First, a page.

On Thursday, boss called and told me to get someone out to their home the same day because one of their three AC units wasn't working. Doesn't matter that AC people are scheduled 2 weeks out, emergancy charges be dammed.

On Friday at about 4:00, one of the store managers called to tell me that their AC had gone out and it was 98 F in the customer area.

I called boss and he winged about the cost and wondered if the store could wait until Monday for AC. My days are numbered with him. I've got several interviews next week. I called the same company who did his AC and got them to come out that night.

flybye023
07-16-2006, 05:06 AM
We have a similar problem. Our heat/ac is controlled by company HQ which is in the Deep South. They turn the heat on in late October, early November and turn it off in late February, early March. Wintertime in our store is miserable.

wagegoth
07-16-2006, 06:06 AM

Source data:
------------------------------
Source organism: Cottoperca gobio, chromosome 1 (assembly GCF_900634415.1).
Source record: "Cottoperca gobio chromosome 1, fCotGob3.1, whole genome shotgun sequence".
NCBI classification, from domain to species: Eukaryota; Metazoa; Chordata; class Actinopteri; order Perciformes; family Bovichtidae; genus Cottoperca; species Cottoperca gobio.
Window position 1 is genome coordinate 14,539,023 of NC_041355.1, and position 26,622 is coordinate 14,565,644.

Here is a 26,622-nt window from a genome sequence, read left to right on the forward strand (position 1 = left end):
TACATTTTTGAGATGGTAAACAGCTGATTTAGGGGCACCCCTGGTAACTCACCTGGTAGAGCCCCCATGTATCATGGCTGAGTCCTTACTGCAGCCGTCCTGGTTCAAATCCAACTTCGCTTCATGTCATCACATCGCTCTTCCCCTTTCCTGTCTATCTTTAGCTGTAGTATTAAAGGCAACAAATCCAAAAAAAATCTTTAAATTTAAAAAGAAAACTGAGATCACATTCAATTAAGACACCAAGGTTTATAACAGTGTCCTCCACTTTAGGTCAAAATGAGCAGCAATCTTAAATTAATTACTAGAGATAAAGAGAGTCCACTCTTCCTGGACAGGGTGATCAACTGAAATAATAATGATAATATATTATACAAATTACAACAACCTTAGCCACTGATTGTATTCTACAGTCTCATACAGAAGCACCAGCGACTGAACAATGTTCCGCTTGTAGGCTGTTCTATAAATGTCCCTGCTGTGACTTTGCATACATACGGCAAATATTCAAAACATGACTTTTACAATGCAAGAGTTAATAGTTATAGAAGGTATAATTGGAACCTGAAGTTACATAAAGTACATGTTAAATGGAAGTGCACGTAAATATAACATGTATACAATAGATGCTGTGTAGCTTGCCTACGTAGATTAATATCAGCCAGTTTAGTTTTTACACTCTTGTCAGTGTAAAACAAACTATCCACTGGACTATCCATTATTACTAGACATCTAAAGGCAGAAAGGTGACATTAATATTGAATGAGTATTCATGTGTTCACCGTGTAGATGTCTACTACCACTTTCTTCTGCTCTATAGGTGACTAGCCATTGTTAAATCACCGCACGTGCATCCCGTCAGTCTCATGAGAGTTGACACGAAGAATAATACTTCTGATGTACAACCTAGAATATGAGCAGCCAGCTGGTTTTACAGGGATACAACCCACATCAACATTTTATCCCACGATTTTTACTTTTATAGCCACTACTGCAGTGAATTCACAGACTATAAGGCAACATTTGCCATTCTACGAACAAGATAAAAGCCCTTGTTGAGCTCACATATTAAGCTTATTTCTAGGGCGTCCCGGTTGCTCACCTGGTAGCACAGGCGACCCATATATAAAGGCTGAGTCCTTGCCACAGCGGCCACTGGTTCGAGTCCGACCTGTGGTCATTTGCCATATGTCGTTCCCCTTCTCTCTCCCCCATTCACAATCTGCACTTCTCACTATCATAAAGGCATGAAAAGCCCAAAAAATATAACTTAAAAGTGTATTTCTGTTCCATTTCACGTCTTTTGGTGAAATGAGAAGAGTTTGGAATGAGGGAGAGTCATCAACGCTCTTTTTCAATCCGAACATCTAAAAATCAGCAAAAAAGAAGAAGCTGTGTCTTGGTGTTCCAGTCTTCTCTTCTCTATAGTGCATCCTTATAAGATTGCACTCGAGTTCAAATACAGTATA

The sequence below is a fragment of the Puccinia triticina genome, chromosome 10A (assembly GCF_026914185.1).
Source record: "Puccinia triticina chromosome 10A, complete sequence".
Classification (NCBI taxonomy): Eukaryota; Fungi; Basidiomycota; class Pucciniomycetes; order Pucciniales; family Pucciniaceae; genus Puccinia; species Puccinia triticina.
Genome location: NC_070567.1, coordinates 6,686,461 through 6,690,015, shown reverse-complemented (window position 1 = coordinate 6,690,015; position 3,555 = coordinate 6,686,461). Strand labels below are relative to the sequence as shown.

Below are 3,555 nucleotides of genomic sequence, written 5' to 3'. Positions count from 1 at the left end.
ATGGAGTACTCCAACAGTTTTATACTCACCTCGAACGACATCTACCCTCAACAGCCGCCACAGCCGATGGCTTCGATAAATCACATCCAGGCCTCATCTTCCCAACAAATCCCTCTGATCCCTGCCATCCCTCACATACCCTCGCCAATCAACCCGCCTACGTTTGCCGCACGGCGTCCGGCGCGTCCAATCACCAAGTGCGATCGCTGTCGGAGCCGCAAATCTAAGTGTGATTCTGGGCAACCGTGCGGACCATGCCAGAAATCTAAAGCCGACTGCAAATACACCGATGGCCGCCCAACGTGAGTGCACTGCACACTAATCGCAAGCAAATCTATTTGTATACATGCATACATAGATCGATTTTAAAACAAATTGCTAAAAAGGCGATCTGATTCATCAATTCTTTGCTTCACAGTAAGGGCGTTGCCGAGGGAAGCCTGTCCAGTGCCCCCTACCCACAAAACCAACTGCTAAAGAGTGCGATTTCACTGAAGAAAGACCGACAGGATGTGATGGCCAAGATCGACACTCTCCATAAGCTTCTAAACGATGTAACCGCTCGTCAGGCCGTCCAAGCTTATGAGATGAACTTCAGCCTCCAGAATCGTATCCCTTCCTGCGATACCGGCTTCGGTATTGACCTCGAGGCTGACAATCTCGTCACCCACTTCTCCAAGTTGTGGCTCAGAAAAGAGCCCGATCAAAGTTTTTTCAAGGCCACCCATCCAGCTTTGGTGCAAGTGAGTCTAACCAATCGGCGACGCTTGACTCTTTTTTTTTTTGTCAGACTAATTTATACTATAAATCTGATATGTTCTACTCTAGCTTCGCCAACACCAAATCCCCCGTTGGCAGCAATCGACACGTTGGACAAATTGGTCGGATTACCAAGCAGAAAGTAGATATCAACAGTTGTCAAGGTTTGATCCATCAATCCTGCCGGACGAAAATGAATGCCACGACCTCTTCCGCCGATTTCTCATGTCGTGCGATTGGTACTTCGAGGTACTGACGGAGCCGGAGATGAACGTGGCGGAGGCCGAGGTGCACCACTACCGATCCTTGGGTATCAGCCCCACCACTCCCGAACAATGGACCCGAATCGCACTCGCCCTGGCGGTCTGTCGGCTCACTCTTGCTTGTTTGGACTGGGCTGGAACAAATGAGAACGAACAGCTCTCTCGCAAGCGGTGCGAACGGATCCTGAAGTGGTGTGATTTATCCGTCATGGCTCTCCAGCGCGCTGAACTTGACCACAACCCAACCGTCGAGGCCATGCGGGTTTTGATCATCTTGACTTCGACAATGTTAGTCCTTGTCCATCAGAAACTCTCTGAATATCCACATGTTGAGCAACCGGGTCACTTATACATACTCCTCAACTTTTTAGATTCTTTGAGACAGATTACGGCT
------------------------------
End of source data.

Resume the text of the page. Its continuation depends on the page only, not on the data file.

Check with your labor departments. Many states require that the temperature in a work area has to be maintained in a certain range, or, if it can't (a freezer area, etc.), there are time limits for working in it.

Think Blue
07-16-2006, 06:33 AM
The people at my work are freaking crazy. It's hot in Los Angeles, especially in the valley. It's horrible to go to work in 97 degree weather, but it's even worse when you open the door and it feels just as hot:mad:. I swear I'm gonna die of heat stroke, and the suits make it even more unbearable.

Brighid45
07-17-2006, 01:11 AM
At my workplace, our employer insists he can't air condition the main production room because it would be cost-prohibitive (we use a number of variable-speed exhaust fans and so on). The offices in front have a/c however, because the secretaries put up a huge fuss over how hot it was getting (and rightly so, the offices are complete ovens in the summer). So if you work production, the only way to cool off is to either go into one of the walk-ins or go to the breakroom.